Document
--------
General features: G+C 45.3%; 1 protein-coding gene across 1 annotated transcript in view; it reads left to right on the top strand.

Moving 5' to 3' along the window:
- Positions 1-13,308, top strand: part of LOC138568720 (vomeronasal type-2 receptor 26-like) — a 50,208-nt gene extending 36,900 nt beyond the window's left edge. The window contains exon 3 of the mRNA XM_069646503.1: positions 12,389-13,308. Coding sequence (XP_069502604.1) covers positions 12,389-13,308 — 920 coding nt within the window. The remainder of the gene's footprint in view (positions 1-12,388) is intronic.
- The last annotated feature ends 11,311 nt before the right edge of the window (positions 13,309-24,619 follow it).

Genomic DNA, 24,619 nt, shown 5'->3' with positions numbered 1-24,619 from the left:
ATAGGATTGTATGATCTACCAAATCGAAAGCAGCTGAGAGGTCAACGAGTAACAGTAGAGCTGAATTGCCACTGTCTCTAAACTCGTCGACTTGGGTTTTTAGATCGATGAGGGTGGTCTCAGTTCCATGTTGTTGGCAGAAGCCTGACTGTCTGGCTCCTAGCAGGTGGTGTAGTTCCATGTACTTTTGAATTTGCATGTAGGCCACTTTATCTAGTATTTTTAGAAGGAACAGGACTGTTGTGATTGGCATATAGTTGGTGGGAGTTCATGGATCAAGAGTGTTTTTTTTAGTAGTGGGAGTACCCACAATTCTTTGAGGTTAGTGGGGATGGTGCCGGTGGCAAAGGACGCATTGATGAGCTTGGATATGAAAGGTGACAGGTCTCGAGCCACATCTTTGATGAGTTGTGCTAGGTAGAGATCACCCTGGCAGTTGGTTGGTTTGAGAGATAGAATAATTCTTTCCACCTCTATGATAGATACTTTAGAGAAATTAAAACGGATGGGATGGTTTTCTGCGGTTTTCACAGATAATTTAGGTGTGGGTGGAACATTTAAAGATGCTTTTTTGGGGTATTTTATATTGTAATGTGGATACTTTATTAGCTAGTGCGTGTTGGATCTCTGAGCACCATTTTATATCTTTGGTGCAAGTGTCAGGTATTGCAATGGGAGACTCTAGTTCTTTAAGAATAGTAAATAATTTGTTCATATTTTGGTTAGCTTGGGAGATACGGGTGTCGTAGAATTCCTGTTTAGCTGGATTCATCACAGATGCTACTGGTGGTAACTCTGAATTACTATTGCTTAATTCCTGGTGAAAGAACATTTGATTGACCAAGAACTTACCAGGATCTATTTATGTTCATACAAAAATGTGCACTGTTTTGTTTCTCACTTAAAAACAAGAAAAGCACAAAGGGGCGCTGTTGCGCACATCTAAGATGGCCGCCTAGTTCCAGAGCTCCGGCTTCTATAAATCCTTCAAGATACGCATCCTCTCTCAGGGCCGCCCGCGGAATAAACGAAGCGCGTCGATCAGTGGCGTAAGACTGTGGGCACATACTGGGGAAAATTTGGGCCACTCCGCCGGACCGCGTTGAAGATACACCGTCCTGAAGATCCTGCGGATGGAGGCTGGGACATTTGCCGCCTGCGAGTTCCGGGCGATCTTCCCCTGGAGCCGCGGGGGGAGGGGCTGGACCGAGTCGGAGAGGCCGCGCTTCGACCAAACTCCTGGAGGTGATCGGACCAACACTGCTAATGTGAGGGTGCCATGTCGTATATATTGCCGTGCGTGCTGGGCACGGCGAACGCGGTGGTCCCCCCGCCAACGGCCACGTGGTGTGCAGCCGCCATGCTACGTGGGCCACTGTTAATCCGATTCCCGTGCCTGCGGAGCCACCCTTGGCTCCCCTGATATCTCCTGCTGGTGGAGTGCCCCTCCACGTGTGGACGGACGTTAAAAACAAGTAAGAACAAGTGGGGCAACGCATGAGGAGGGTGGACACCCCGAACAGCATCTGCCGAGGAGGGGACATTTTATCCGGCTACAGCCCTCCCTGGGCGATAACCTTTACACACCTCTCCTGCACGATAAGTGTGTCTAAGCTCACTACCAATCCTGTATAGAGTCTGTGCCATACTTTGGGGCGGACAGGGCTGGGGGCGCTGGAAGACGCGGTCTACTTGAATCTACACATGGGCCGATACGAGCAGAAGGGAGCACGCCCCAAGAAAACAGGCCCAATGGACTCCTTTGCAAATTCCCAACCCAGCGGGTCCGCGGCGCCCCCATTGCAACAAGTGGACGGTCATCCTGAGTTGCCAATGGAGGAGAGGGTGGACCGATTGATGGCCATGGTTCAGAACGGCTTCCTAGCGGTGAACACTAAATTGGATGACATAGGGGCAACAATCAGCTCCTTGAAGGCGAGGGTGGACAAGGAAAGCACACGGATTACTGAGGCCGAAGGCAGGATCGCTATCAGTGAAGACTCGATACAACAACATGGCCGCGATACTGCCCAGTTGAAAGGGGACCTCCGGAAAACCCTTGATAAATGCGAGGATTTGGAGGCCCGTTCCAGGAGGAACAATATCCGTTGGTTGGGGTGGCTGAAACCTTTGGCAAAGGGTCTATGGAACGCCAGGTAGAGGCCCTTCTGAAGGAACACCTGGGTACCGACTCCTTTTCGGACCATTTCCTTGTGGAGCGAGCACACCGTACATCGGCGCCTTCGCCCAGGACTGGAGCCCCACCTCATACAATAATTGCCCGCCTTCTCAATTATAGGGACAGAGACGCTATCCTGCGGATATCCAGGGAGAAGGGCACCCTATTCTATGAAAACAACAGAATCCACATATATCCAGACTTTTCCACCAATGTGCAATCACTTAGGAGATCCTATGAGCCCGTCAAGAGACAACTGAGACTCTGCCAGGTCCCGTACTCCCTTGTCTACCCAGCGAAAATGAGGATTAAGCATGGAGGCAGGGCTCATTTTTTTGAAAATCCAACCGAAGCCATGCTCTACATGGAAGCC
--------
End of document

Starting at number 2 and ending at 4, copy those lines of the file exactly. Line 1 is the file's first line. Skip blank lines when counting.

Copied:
Moving 5' to 3' along the window:
- Positions 1-13,308, top strand: part of LOC138568720 (vomeronasal type-2 receptor 26-like) — a 50,208-nt gene extending 36,900 nt beyond the window's left edge. The window contains exon 3 of the mRNA XM_069646503.1: positions 12,389-13,308. Coding sequence (XP_069502604.1) covers positions 12,389-13,308 — 920 coding nt within the window. The remainder of the gene's footprint in view (positions 1-12,388) is intronic.
- The last annotated feature ends 11,311 nt before the right edge of the window (positions 13,309-24,619 follow it).